Many condos in the building where my family stays are owned by retirees. One couple we often see during our visits is a boorish pair who take a perverse enjoyment in broadcasting their political views to anyone within hearing distance. Doesn’t matter if people agree, disagree, or don’t give a fig about their beliefs, because for some odd reason they feel that being a pain in the ass is somehow beneficial to society.

We haven’t seen them on this trip, and the other day we heard they haven’t come out because they refuse to get vaccinated.

Good riddance.

I’ve lost patience with those who make health decisions based on politics. I don’t wish them harm, but I do enjoy knowing they’re being inconvenienced. Coming to Hawaii is a gift, a blessing, and if prefer the medical advice of a cable news program over that of the overwhelming majority of doctors and infectious disease experts, then you deserve to stay home.


But I don’t want to end on a sour note.

Four more days in paradise, then it’s back to our mainland home. The flight back will be difficult, but the memory of our time here will get us through. We are very fortunate to have returned after a long absence, and hope we won’t have to wait another two years before coming back. 


Twenty-five days between blog entries is a considerably gap. Don’t have anything brilliant to say, but that’s never stopped me from writing before.

Just another Tuesday at dusk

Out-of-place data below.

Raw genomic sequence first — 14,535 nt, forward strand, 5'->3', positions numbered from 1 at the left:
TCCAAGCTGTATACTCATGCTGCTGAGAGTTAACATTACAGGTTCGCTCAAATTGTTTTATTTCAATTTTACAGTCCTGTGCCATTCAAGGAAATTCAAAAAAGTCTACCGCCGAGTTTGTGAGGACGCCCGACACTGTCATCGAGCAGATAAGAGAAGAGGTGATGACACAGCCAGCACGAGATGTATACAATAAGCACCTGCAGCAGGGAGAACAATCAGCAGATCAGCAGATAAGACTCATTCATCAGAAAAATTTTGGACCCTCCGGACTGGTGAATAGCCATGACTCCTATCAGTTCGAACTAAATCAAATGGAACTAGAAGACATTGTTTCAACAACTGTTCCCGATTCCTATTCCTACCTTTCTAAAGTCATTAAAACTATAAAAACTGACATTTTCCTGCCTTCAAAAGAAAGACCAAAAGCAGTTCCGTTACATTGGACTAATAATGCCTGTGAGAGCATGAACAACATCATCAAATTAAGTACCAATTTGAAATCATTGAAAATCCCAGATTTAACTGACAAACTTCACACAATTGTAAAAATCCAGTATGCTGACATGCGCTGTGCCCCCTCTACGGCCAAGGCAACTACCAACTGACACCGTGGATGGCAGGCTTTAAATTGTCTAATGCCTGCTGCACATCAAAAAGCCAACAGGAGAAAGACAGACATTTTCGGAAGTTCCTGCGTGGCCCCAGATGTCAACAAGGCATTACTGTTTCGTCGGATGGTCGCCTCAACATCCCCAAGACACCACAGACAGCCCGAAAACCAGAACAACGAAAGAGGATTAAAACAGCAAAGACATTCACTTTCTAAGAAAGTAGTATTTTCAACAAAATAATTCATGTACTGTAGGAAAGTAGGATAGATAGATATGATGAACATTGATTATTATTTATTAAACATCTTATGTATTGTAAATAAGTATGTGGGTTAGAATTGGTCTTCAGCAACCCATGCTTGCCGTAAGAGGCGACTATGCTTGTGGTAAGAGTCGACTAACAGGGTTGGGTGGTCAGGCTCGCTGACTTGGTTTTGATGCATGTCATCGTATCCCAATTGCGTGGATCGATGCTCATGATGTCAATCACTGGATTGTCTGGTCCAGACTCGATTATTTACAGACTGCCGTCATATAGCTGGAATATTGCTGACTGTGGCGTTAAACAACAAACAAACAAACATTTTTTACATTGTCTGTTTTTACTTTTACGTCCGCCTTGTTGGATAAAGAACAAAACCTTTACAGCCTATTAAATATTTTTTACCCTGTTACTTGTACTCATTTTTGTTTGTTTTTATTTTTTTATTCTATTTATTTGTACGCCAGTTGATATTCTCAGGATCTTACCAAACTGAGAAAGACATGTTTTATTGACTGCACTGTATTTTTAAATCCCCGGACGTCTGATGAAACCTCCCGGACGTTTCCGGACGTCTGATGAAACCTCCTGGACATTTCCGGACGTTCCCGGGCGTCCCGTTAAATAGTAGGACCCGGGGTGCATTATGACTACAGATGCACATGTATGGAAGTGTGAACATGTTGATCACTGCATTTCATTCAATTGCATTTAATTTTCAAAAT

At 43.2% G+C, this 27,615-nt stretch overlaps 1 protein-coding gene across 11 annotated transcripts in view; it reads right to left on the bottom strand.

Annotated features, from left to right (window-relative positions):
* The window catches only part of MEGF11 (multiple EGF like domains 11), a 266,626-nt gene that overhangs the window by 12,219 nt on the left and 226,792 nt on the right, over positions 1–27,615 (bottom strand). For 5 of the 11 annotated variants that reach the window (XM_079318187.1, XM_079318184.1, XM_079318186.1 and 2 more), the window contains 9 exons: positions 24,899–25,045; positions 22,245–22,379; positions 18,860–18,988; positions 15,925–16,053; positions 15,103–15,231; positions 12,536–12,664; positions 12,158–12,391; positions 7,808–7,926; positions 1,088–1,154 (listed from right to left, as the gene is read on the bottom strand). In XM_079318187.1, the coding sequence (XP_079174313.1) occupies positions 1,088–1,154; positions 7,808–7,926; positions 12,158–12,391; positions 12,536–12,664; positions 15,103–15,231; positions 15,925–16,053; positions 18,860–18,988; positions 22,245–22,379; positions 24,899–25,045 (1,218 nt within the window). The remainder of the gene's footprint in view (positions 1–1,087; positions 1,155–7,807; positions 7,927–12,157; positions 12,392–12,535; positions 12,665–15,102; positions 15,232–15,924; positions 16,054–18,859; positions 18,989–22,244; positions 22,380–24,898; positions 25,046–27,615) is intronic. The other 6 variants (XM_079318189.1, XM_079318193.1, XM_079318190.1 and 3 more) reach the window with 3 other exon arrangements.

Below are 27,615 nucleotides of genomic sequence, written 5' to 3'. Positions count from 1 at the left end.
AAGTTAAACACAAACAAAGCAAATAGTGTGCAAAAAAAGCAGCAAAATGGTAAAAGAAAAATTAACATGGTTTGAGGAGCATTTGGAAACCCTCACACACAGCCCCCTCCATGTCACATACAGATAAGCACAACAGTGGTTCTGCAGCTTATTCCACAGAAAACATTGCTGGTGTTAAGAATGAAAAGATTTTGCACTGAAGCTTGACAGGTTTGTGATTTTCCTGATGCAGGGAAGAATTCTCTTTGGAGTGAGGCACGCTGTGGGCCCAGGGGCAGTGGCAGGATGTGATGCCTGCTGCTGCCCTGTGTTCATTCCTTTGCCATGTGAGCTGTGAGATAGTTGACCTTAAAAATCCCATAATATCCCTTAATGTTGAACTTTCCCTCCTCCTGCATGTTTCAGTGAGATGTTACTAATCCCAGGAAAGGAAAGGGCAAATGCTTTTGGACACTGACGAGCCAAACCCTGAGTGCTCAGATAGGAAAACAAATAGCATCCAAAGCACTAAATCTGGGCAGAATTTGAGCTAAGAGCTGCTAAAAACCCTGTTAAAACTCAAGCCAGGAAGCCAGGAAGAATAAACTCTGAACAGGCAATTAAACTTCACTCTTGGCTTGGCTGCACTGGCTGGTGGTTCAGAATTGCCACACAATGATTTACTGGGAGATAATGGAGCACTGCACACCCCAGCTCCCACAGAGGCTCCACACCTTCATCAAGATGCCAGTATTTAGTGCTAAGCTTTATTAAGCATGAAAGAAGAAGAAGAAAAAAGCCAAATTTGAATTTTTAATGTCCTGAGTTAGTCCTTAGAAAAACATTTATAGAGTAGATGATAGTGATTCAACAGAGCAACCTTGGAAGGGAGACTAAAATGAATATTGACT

After the COVID pandemic interrupted our annual sojourn, I’ve returned with my family to the land of routinely incredible sunsets and less frequent but still awesome moonrises. My wife and I arrived almost three weeks ago, and we don’t leave until a week from today. Yeah, we’re pretty fortunate.

Locals I’ve spoken with have commented that the wide-open spaces of the last two years were only briefly pleasant. Tourists have returned, in spite of the inconvenient but absolutely essential travel restrictions (and I’ll have a lot more to say about that in the next day or so).

Phone cameras can’t quite capture how magnificent the moon appears

We’re typically very active on our trips out here, but we’re taking it easy this year. No whale watches, no diving or snorkeling. Didn’t even take my first beach walk until yesterday. It’s a time to sit back and enjoy the warm weather and cooling ocean breeze, being thankful that we’re back at this amazing land after a too-long absence.

And that’s all I got for today. 


Day 603

It’s been two months since my last entry in this ongoing journal about life during the COVID-19 pandemic. There hasn’t been much new to write about, which is a good thing indeed. Yet even with vaccinations on the rise and the hazardous numbers going down after the Delta surge, this coronavirus remains our unwelcome visitor.


The sinus infection I contracted in early September lingered for nearly a month, long enough for me to take another COVID test, which again came back negative. Both tests were of the polymerase chain reaction (PRC) variety, which is more reliable than the rapid test.